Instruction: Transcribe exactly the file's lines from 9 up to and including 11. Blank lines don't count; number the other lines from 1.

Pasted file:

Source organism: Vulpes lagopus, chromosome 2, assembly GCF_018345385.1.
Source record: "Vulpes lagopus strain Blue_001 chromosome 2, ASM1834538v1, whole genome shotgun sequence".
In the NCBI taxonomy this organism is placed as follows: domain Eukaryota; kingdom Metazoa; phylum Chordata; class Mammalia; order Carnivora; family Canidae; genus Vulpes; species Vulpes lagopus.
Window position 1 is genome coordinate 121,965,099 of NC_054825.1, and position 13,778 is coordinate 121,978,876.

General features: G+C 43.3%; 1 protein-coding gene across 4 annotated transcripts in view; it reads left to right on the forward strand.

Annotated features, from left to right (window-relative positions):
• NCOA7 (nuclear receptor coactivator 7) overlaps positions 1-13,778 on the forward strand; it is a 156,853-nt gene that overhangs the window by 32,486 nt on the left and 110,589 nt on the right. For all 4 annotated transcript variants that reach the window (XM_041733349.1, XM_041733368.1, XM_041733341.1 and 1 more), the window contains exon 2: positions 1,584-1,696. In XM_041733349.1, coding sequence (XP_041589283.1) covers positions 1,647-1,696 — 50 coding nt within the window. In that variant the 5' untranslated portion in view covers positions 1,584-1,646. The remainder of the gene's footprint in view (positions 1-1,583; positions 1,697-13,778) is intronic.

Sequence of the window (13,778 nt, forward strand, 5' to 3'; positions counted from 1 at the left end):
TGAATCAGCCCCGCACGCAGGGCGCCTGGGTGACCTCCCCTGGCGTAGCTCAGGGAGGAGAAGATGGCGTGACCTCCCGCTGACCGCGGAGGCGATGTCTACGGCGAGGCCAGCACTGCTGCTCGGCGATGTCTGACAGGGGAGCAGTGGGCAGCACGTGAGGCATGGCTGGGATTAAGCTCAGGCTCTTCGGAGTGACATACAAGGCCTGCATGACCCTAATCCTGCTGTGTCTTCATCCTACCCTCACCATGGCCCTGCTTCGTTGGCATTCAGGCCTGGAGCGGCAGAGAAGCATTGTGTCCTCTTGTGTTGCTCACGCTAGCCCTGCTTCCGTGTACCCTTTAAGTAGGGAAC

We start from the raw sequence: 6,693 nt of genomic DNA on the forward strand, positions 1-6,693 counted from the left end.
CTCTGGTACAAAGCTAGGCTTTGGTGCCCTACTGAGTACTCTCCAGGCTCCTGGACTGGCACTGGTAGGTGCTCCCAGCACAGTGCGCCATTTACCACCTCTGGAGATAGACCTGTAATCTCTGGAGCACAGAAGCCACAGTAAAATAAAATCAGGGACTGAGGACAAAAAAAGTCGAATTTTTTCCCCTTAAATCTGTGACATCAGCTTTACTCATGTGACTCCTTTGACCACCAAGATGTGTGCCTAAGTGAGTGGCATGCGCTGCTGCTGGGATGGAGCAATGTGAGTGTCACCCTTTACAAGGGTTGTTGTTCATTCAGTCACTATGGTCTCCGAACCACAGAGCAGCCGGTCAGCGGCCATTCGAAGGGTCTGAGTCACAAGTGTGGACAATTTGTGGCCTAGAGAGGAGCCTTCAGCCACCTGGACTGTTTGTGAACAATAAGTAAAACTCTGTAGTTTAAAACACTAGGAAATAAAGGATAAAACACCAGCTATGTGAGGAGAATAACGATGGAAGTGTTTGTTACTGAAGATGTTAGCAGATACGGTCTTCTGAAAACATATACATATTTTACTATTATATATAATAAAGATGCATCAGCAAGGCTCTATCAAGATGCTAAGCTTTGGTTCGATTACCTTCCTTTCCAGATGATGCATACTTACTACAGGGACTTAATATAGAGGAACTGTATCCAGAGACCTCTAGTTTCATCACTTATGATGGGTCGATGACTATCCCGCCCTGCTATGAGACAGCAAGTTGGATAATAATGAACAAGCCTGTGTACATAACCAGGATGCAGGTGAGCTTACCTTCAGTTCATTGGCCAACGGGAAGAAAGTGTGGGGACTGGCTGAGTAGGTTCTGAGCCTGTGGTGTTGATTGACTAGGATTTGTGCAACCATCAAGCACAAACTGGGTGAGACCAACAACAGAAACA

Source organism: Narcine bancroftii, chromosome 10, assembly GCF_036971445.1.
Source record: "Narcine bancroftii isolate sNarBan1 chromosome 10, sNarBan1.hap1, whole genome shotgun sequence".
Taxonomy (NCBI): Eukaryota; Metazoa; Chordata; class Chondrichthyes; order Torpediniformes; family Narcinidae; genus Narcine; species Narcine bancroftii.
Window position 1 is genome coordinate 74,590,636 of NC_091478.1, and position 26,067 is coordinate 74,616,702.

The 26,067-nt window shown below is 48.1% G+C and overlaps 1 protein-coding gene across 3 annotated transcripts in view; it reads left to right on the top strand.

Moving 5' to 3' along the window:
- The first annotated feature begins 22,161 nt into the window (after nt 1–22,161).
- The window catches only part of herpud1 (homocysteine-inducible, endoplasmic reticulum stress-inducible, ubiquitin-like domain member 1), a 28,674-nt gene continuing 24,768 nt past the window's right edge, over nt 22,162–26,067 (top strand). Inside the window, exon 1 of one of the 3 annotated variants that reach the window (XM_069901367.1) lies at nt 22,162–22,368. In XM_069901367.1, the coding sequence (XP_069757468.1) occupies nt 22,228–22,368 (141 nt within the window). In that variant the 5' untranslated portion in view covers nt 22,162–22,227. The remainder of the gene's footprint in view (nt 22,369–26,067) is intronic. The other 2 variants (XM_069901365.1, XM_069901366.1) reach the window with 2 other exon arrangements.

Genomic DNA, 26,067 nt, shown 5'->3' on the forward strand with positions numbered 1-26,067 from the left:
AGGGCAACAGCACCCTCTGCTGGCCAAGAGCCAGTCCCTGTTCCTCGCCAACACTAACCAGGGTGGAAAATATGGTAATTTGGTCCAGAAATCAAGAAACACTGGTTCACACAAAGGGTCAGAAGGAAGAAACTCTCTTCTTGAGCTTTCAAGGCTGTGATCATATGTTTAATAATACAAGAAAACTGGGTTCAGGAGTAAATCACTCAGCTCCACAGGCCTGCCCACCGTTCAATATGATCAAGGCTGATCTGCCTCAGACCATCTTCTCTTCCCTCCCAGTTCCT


TGAATCAGCCCCGCACGCAGGGCGCCTGGGTGACCTCCCCTGGCGTAGCTCAGGGAGGAGAAGATGGCGTGACCTCCCGCTGACCGCGGAGGCGATGTCTACGGCGAGGCCAGCACTGCTGCTCGGCGATGTCTGACAGGGGAGCAGTGGGCAGCACGTGAGGCATGGCTGGGATTAAGCTCAGGCTCTTCGGAGTGACATACAAGGCCTGCATGACCCTAATCCTGCTGTGTCTTCATCCTACCCTCACCATGGCCCTGCTTCGTTGGCATTCAGGCCTGGAGCGGCAGAGAAGCATTGTGTCCTCTTGTGTTGCTCACGCTAGCCCTGCTTCCGTGTACCCTTTAAGTAGGGAAC

We start from the raw sequence: 6,693 nt of genomic DNA on the forward strand, positions 1-6,693 counted from the left end.
CTCTGGTACAAAGCTAGGCTTTGGTGCCCTACTGAGTACTCTCCAGGCTCCTGGACTGGCACTGGTAGGTGCTCCCAGCACAGTGCGCCATTTACCACCTCTGGAGATAGACCTGTAATCTCTGGAGCACAGAAGCCACAGTAAAATAAAATCAGGGACTGAGGACAAAAAAAGTCGAATTTTTTCCCCTTAAATCTGTGACATCAGCTTTACTCATGTGACTCCTTTGACCACCAAGATGTGTGCCTAAGTGAGTGGCATGCGCTGCTGCTGGGATGGAGCAATGTGAGTGTCACCCTTTACAAGGGTTGTTGTTCATTCAGTCACTATGGTCTCCGAACCACAGAGCAGCCGGTCAGCGGCCATTCGAAGGGTCTGAGTCACAAGTGTGGACAATTTGTGGCCTAGAGAGGAGCCTTCAGCCACCTGGACTGTTTGTGAACAATAAGTAAAACTCTGTAGTTTAAAACACTAGGAAATAAAGGATAAAACACCAGCTATGTGAGGAGAATAACGATGGAAGTGTTTGTTACTGAAGATGTTAGCAGATACGGTCTTCTGAAAACATATACATATTTTACTATTATATATAATAAAGATGCATCAGCAAGGCTCTATCAAGATGCTAAGCTTTGGTTCGATTACCTTCCTTTCCAGATGATGCATACTTACTACAGGGACTTAATATAGAGGAACTGTATCCAGAGACCTCTAGTTTCATCACTTATGATGGGTCGATGACTATCCCGCCCTGCTATGAGACAGCAAGTTGGATAATAATGAACAAGCCTGTGTACATAACCAGGATGCAGGTGAGCTTACCTTCAGTTCATTGGCCAACGGGAAGAAAGTGTGGGGACTGGCTGAGTAGGTTCTGAGCCTGTGGTGTTGATTGACTAGGATTTGTGCAACCATCAAGCACAAACTGGGTGAGACCAACAACAGAAACA